The Great Dispute
Revealing sad Truths about American Values
Although people who listen to my commentary may find it hard to believe, I am not necessarily a contrarian. Even so, I often find myself marching to a different drummer. Hence I disagree with the howling mob who wants to hang the referee’s whose controversial call gave the Seattle Sea Hawk’s a victory over the Green Bay Packers, in last Monday night’s football game.
The out roar became so loud it was echoed by hard news reporters on nationally televised news shows. The controversy even found its way into the presidential campaign. To the casual observer with either a cavalier interest in football, or is indifferent to game, all the hoopla must appear an absurdity. “How can adults get so bent out of shape by a missed call in a kid’s game?” they ask.
Well, as the Trinidadian historian and political philosopher CLR James warned in the opening of his seminal text Beyond a Boundary: “He knows not Cricket who only cricket knows.” And he shows us how the game of cricket reflected the values of the Victorian upper class. The same can be said of football, which reflects the values of American civilization. It is the perfect game for a warlike people whose national anthem is a war song and national symbol a vicious bird of prey. Football is literally “America’s game.”
The importance of the game in American culture is reflected in the fact that it has been referenced by both President Obama and Mitt Romney on the stump. And the character of the candidates was exposed in their statements. President Obama is pro-union and routinely stands with the workers in their demands for fair wages and benefits, which is why they turn out and work for him come election time. Hence the president’s support for the refs comes as no surprise.
But when Paul Ryan and Mitt Romney called upon the owners to settle the lock out and get the “real refs back on the field,” which meant successfully bargaining with their union over wages and benefits, they were completely out of character. Their hypocrisy was shameless. Paul Ryan comes from Wisconsin, a state where the governor has curtailed the rights of public sector unions. And Lyin Ryan has backed his play.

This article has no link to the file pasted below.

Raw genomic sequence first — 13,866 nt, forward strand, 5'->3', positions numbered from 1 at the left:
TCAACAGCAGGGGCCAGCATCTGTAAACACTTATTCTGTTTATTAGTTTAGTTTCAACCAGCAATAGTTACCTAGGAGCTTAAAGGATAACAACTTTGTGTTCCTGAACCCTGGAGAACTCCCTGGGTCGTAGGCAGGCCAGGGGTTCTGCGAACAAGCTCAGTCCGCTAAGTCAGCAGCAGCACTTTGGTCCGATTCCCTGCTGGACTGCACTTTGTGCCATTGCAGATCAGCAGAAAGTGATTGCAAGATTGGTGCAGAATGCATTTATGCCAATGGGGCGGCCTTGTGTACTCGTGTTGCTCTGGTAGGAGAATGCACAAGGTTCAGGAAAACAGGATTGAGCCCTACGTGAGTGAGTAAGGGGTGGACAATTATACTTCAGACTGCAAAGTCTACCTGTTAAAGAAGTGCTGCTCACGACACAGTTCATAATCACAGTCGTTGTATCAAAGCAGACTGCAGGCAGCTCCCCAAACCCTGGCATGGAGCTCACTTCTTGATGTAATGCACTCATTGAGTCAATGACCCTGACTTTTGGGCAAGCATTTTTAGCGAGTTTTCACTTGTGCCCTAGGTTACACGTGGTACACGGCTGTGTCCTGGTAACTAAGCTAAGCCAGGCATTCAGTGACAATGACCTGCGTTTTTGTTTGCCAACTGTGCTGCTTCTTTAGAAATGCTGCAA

But Wisconsin is also the home of the Green Bay Packers, in fact the team is owned by the citizens of the town, who hold shares in the organization. So it was an act of opportunism by a man whose allegiance to principle is determined by expedience. Thus while Ryan is quite prepared to deny bargaining rights to teachers, nurses, fireman, and cops, he insists that the demands of NFL referee’s be met because the home team lost.
He and Mitt could even be heard arguing that the “real refs” should be adequately compensated for their expertise. Hence by kick off time tonight the “real referees” will be back on the field. The contract they settled will pay the over $200,000 a year and generous benefits including healthcare and a pension, for a part time job a few months a year, Good for them. Yet No teacher, nurse or cop anywhere in America is so well compensated.
Republican apologists for this blatant hypocrisy – in which the demands of vital public servants for fair compensation are scoffed at while they demand that the National Football League give the referees what they want – argue that the refs are different from teachers and nurses because they are not being paid from the public till.
Yet everywhere in America hundreds of millions of public dollars are spent in the construction of lavish sports arenas in order to seduce the owners of sports teams into locating in their city. Hence this kerfuffle over a football game further exposes the duplicity, and twisted values, of the Republican ticket.
They all went for the ball
And started a fight that reverberated around the nation
Playthell G. Benjamin
Harlem, New York
September 27, 2012